Saturday, April 20, 2019

More Physical Activity-Based Mental Health Interventions Needed in Schools

What physical activity-based programs are being implemented in schools, how are they being researched, and what kind of impact have they made?

Constructing Alternatives to the DSM: An Interview with Dr. Jonathan Raskin

Dr. Raskin discusses psychotherapists’ dissatisfaction with current psychiatric diagnostic systems and explores alternatives.

The Impact of Regression to the Mean in Psychiatric Drug Studies

Could the statistical phenomenon of regression to the mean be responsible for the dramatic effects of placebo—as well as the supposed effectiveness of some psychiatric drugs?

Psychosocially Oriented Psychologists Struggle Against the Medical Model

Interviews with psychosocially oriented psychologists demonstrate their experiences of discomfort with the hegemony of the medical model in their place of work and the conflicts that arise when they attempt to provide alternatives.

The Science and Pseudoscience of Women’s Mental Health: Conversation with Kelly Brogan

A conversation with Dr. Kelly Brogan, a leading voice in natural approaches to women’s mental health. With degrees from MIT and Weil Cornell Medical College, triple board certification in psychiatry, psychosomatic medicine and integrative holistic medicine, Dr. Brogan is uniquely qualified to challenge the pseudoscience of the chemical imbalance theory and the drug regimens that it spawned.

Withdrawal Symptoms Routinely Confound Findings of Psychiatric Drug Studies

Researchers examine how rapid discontinuation can mimic the relapse of mental health symptoms and confound psychiatric drug studies.

Higher Minimum Wage May Result in Fewer Suicide Deaths, Study Finds

New research suggests that minimum wage laws provide financial security that may help prevent suicide.

International Research Team Proposes a New Taxonomy of Mental Disorders

New data interpreted to suggest a hierarchical, dimensional system of mental disorders will aid future research efforts and improve mental health care.

The Effects of Antidepressant Exposure Across Generations: An Interview with Dr. Vance Trudeau

Dr. Vance Trudeau discusses his study's finding that antidepressants may have far-reaching, adverse effects that last up to three generations.

No Brain Connectivity Differences Between Autism, ADHD, and “Typical Development”

Neuroscience researchers find no differences in brain connectivity between children with diagnoses of autism, ADHD, and those with no diagnoses.

Debate Ensues Over Rights-Based Approach to Mental Health

Debate ensues as scholars and policymakers discuss how to bring a rights-based approach to mental health policy.

When Does it Help to Have Background Information in Child-Centered Play Therapy?

Knowing the client’s history can help foster genuine empathic responding, a key component to child-centered play therapy.
multi-lens

Introducing Multi-Lens Therapy

How can we restore something as essential to the healing and helping process as knowing what is going on? If your client has an actual biological problem, he needs one sort of help. If he hates his job, he needs another sort of help. It is absurd (and not okay) that a helper would look only at putative “symptoms” and not at what’s going on.

Adderall Use Associated with Increased Risk of Psychosis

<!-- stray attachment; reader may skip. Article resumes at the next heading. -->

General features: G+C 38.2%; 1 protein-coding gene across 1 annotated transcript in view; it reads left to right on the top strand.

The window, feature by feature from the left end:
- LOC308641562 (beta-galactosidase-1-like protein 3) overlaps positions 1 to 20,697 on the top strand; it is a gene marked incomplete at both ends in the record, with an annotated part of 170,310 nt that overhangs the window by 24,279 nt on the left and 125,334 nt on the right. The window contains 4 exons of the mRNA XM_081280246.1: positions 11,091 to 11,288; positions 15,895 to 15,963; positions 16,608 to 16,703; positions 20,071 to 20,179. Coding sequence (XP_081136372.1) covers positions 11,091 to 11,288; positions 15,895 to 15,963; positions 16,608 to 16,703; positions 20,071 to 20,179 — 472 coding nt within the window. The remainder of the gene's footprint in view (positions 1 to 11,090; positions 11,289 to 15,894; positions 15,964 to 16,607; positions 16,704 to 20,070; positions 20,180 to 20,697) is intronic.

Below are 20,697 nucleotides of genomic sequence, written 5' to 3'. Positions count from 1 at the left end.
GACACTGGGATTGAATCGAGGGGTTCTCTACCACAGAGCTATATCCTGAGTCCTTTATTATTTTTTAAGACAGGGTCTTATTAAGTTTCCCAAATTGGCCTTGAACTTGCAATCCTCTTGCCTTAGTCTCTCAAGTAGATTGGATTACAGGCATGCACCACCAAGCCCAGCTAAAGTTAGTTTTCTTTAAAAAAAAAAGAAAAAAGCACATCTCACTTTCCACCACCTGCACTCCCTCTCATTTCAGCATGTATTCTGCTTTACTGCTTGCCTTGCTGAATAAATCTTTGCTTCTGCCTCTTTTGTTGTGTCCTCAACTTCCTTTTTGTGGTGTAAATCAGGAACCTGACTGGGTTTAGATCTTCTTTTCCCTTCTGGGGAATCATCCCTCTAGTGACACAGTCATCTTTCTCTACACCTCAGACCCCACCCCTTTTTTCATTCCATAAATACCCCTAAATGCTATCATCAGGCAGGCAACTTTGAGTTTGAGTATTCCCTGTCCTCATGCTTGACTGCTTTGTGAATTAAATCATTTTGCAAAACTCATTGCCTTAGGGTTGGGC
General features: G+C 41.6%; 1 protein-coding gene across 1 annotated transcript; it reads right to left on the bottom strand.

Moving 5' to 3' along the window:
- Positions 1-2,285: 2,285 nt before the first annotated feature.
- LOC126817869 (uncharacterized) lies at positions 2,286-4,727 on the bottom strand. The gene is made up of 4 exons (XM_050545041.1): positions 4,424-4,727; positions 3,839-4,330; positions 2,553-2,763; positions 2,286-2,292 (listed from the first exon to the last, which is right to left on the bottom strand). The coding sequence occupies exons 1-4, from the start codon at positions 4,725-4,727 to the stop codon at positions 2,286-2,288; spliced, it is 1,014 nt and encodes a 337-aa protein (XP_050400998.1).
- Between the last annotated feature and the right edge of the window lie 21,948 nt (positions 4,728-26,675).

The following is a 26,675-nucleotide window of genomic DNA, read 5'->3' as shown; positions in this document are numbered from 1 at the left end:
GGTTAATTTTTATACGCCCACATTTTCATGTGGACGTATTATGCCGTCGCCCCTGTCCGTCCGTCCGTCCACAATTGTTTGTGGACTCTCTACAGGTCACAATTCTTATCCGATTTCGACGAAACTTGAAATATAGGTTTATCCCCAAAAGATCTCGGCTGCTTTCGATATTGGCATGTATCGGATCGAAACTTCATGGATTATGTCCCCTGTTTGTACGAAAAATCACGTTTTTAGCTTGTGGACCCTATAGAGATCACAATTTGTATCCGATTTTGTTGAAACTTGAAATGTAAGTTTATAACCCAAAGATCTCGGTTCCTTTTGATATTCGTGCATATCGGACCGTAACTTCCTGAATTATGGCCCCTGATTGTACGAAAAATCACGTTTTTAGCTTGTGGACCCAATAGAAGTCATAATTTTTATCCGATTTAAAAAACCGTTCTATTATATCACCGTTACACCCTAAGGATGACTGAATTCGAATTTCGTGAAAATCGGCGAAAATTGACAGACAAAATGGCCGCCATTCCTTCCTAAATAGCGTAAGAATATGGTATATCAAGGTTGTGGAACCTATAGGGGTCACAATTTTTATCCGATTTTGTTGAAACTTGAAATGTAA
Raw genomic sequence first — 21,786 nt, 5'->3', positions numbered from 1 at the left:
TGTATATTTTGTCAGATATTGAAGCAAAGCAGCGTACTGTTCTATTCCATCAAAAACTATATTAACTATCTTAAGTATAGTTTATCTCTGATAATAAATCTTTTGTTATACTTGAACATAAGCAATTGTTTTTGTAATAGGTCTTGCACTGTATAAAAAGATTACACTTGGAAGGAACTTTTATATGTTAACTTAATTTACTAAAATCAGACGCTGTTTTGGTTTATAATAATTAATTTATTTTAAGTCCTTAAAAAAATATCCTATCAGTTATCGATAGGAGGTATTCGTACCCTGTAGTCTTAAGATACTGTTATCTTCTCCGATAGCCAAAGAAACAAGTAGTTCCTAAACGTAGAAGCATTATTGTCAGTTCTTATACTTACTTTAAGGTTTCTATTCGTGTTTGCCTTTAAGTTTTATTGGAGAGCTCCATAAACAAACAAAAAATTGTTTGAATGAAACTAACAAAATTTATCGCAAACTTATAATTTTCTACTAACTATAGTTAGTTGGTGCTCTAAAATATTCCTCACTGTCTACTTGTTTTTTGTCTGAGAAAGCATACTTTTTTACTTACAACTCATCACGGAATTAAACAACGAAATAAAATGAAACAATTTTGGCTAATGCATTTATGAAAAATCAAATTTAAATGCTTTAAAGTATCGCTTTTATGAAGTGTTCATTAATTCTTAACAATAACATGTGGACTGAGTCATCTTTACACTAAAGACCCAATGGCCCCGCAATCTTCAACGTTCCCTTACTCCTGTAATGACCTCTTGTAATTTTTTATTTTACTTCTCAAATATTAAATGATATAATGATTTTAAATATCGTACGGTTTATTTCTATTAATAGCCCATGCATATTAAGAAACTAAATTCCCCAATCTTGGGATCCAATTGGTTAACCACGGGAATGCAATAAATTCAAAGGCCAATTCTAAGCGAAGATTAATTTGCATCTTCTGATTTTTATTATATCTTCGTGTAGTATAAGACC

Twice as many teenagers with ADHD experienced severe psychosis when taking Adderall, as compared to Ritalin, according to a new study.

Green Space in Childhood May Protect Against Adult Mental Health Issues

A new study suggests proximity to green space as a child is linked to lower rates of mental health issues in adulthood.

Increasing Prevalence of Mood Disorders Among Teens and Young Adults

Depression, serious psychological distress, and suicide attempts have risen substantially since the early 2000s among young adults – what’s changed?

It is Time to Abandon the Candidate-Gene Approach to Depression

The candidate-gene approach to depression goes unsupported and is likely based on bad science, new research finds.

Mental Health Concerns Not “Brain Disorders,” Say Researchers

The latest issue of the journal Behavioral and Brain Sciences features several prominent researchers arguing that mental health concerns are not “brain disorders.”

Stigmatizing Effects of the Psychosis-Risk Label

Study examines the effects on participants of being told they are at risk of developing psychosis.

Is Anxiety to Blame for Missed School?

A new systematic review illustrates features of the relationship between anxiety and school attendance patterns.

Psychology Needs New Concepts and Healing Models for Racial Trauma

Contemporary empirical research explores new ways to conceptualize and heal racial trauma through anticolonial and sociohistorical lenses.

Researchers Identify Demographic, Ideological Factors Associated With Refugee Prejudice

A new analysis finds multiple antecedents of refugee prejudice, including religiousness, conservatism, and education.

New Evidence for Brain-Gut Link in Depression and Quality of Life

The first ever population-level study of the brain-gut connection in humans finds evidence for a link between gut bacteria and mental health.

Youth-Nominated Social Support Reduces Mortality for Suicidal Adolescents

The Youth-Nominated Support Team intervention invites adolescents to select adults in their life to receive training on how to support them.

Psychology Must Become a Sanctuary Discipline to Heal Racial Trauma

Researchers explore pathways of healing racial trauma in Latinx immigrant communities.

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